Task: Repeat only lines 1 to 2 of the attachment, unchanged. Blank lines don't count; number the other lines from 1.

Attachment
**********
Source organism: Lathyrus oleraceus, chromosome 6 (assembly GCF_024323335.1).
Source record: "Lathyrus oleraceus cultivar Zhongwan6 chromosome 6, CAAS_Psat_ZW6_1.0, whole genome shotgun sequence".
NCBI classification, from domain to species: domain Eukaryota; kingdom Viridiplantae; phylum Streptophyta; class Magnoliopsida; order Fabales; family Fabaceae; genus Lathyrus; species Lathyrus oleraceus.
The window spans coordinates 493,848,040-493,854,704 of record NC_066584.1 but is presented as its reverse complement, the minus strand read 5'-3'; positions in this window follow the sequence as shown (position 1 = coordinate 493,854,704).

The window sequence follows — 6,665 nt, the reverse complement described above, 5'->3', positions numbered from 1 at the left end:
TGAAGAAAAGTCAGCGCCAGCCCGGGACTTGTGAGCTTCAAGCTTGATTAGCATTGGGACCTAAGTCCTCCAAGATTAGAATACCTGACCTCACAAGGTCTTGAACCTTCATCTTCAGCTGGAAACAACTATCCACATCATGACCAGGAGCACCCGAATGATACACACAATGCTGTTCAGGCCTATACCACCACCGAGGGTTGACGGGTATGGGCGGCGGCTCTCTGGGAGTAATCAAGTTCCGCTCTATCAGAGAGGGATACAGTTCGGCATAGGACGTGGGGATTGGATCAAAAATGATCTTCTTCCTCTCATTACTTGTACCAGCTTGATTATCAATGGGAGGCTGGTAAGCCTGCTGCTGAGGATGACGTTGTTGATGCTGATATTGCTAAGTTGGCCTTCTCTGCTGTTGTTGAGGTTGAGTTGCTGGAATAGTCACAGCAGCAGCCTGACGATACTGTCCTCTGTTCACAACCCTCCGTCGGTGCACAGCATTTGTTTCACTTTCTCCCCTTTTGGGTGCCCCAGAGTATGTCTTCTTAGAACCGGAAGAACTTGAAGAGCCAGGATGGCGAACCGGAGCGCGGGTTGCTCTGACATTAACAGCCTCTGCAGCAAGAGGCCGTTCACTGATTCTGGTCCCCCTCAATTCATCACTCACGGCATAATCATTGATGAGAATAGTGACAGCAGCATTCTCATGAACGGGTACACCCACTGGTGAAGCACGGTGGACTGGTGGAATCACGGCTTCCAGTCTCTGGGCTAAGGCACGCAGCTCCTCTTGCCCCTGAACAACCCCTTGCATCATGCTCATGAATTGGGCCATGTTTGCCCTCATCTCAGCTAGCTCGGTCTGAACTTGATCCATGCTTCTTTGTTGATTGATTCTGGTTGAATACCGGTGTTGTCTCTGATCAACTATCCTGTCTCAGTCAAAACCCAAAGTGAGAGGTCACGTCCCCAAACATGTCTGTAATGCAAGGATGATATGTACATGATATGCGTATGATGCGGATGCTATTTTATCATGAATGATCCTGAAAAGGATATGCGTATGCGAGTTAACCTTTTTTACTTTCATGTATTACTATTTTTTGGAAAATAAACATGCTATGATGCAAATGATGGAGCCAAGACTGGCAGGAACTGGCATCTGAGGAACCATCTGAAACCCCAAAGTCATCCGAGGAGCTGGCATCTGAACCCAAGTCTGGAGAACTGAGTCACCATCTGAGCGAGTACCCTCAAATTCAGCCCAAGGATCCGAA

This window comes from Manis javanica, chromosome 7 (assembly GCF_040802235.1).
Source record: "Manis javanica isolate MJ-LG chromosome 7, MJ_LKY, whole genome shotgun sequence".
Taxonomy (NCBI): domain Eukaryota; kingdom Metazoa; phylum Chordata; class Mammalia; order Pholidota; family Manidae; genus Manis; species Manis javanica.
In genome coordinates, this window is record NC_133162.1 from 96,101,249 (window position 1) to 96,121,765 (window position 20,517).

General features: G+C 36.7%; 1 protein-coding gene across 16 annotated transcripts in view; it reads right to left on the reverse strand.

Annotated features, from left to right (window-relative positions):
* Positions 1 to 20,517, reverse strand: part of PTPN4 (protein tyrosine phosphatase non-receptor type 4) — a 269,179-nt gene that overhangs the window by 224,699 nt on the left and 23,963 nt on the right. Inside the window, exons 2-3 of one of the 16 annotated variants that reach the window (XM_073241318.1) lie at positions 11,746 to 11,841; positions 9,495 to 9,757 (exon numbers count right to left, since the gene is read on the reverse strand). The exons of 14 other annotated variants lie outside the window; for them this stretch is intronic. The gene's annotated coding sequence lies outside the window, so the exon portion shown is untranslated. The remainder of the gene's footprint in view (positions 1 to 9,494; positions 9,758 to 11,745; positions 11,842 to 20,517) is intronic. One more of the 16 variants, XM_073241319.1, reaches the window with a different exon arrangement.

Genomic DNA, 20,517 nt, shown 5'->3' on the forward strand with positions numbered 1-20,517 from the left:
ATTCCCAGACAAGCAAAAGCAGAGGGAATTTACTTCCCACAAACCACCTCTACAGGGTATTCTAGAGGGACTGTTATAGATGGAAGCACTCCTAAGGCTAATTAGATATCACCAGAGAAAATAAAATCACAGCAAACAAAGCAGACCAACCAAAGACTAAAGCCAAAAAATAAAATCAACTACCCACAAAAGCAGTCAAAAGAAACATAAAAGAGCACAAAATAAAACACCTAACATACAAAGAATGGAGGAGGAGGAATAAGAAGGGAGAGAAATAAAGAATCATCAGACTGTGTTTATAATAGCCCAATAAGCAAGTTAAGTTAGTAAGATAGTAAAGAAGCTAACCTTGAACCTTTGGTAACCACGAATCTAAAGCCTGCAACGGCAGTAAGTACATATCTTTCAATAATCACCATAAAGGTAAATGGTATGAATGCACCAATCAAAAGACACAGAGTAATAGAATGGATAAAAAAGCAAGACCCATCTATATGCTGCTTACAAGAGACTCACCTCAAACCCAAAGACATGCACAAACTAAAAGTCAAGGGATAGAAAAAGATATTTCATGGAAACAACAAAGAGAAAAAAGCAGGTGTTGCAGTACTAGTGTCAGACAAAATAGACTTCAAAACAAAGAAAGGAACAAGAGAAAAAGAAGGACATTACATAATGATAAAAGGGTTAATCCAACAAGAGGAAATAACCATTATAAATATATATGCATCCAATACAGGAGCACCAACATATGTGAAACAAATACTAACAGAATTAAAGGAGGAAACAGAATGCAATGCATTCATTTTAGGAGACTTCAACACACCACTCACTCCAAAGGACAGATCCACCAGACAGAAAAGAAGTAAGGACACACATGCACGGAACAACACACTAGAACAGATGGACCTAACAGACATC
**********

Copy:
Source organism: Lathyrus oleraceus, chromosome 6 (assembly GCF_024323335.1).
Source record: "Lathyrus oleraceus cultivar Zhongwan6 chromosome 6, CAAS_Psat_ZW6_1.0, whole genome shotgun sequence".